Businesses can be entitled to refunds of GST from time to time. However, under the law, there is a four-year time limit on claiming those refunds.
The four-year limit commences on the day the business was required to lodge a return (or activity statements) for the tax period to which the refund would be attributable.
This time limit is critical and missing it means an otherwise allowable GST refund can be denied. This was the situation that confronted a taxpayer in a recent AAT case and is a salutary reminder to SMEs to be aware of the refund time limit.
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The taxpayer in that case carried on a retail upholstery business. He lodged Business Activity Statements (BASs) in his own name for the tax periods ending September 30, 2005 through to December 31, 2006 inclusive resulting in GST net amounts of $5,634.
In May 2011, he lodged a number of revised BASs for the relevant tax periods, the result of which was to reduce the net GST amount to nil. The AAT said the revisions came about largely because a number of directors’ fees had incorrectly been characterised as business income by the man’s accountant and the accountant had incorrectly lodged BASs for the relevant tax periods in the man’s own name (instead of that of his business).
The result of the revisions was that the taxpayer was seeking refunds of approximately $5,560 for the relevant tax periods.
The Tax Commissioner reviewed the BASs and came to the view that the taxpayer was not entitled to the refunds of $5,560 on the basis that the taxpayer’s notice to the Commissioner of his entitlement to the refunds for the relevant periods was lodged outside of the relevant four-year period.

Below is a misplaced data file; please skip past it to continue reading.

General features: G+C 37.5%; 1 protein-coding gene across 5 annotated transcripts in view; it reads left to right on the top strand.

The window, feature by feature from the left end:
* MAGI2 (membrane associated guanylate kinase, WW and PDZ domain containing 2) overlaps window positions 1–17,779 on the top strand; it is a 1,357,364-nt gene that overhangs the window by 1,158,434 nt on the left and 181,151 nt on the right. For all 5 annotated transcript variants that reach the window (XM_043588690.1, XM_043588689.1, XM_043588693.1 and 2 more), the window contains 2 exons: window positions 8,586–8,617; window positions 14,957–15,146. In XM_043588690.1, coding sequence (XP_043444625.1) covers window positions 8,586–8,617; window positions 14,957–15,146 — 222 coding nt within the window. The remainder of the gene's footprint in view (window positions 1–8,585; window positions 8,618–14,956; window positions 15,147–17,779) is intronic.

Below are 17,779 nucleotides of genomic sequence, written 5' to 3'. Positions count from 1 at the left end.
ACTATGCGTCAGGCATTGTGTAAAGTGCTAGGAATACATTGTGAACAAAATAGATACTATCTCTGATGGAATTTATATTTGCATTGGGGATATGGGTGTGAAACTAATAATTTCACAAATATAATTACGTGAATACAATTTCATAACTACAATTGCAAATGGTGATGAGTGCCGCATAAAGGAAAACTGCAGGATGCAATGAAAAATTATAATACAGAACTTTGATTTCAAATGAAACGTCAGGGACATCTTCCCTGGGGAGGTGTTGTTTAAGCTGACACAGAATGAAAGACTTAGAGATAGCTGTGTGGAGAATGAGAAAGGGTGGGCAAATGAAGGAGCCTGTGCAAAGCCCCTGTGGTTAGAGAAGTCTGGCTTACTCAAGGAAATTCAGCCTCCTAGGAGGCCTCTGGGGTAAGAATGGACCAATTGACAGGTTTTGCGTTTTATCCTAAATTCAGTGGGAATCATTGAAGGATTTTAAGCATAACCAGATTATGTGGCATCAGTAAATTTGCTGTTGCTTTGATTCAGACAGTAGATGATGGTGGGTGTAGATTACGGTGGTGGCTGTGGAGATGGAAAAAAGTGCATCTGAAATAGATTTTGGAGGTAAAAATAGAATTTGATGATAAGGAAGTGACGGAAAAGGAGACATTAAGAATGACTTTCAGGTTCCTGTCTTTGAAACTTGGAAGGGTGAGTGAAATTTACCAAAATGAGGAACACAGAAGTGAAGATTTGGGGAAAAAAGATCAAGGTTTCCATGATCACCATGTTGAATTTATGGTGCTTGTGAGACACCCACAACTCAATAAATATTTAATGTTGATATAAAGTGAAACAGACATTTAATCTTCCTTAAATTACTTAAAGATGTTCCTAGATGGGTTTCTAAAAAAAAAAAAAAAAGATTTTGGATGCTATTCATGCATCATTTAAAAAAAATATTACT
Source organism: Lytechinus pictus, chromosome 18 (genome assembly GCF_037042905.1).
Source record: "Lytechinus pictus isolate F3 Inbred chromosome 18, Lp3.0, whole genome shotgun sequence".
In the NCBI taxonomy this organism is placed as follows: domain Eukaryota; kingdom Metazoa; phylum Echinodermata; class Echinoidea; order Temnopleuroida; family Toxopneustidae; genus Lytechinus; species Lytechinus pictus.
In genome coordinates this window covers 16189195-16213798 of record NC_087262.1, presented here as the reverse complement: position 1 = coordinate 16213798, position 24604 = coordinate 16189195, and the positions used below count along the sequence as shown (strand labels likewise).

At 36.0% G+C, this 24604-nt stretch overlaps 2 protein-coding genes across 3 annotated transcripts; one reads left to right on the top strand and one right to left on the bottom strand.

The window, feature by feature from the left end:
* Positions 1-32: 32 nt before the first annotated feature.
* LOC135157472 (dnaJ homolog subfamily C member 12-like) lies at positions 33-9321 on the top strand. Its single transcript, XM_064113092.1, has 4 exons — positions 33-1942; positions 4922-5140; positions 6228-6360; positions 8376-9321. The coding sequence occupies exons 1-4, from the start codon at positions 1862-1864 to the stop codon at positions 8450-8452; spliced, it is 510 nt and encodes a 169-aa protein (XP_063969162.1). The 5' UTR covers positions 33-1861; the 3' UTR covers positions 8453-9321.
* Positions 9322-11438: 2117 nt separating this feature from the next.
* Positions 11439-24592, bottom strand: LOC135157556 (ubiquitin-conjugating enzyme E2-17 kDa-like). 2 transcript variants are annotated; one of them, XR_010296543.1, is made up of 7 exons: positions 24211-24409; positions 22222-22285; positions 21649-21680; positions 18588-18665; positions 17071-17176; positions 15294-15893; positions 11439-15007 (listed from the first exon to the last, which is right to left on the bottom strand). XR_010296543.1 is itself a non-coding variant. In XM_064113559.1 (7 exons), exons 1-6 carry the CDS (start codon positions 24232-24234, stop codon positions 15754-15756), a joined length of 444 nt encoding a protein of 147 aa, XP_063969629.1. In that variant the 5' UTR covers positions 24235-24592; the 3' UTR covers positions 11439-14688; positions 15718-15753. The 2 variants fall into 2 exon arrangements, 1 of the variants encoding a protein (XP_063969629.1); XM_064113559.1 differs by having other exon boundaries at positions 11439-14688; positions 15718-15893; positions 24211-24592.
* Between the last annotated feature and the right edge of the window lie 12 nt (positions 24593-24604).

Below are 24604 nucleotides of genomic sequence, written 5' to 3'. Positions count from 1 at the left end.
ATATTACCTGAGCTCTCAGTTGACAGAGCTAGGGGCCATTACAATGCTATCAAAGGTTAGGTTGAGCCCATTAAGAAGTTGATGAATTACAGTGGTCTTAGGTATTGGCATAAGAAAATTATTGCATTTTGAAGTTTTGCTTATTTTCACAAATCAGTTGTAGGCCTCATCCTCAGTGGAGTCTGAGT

The AAT held the notice of entitlement to a refund, being the revised activity statements, was lodged by the taxpayer on May 18, 2011, which was outside of the four-year period in respect of each of the relevant tax periods.
The four-year period in respect of each of the relevant tax periods ended on September 30, 2009, December 31, 2009, March 31, 2010, June 30, 2010, September 30, 2010 and December 31, 2010, respectively.
So, May 18, 2011 was simply too late.
The AAT said prior to May 18, 2011 the taxpayer did not provide notice to the Commissioner of his entitlement to the refunds and, accordingly, the taxpayer was not entitled to the refunds. If the taxpayer had given such notification within the times noted above, he would have had a valid claim to the refunds.
Four years might seem like a long time, but it can pass by very quickly. SMEs should make note of the time limitation and be sure they don’t get caught out.
Terry Hayes is the Editor-in-Chief of tax news reporting at Thomson Reuters, a leading Australian provider of tax, accounting and legal information solutions.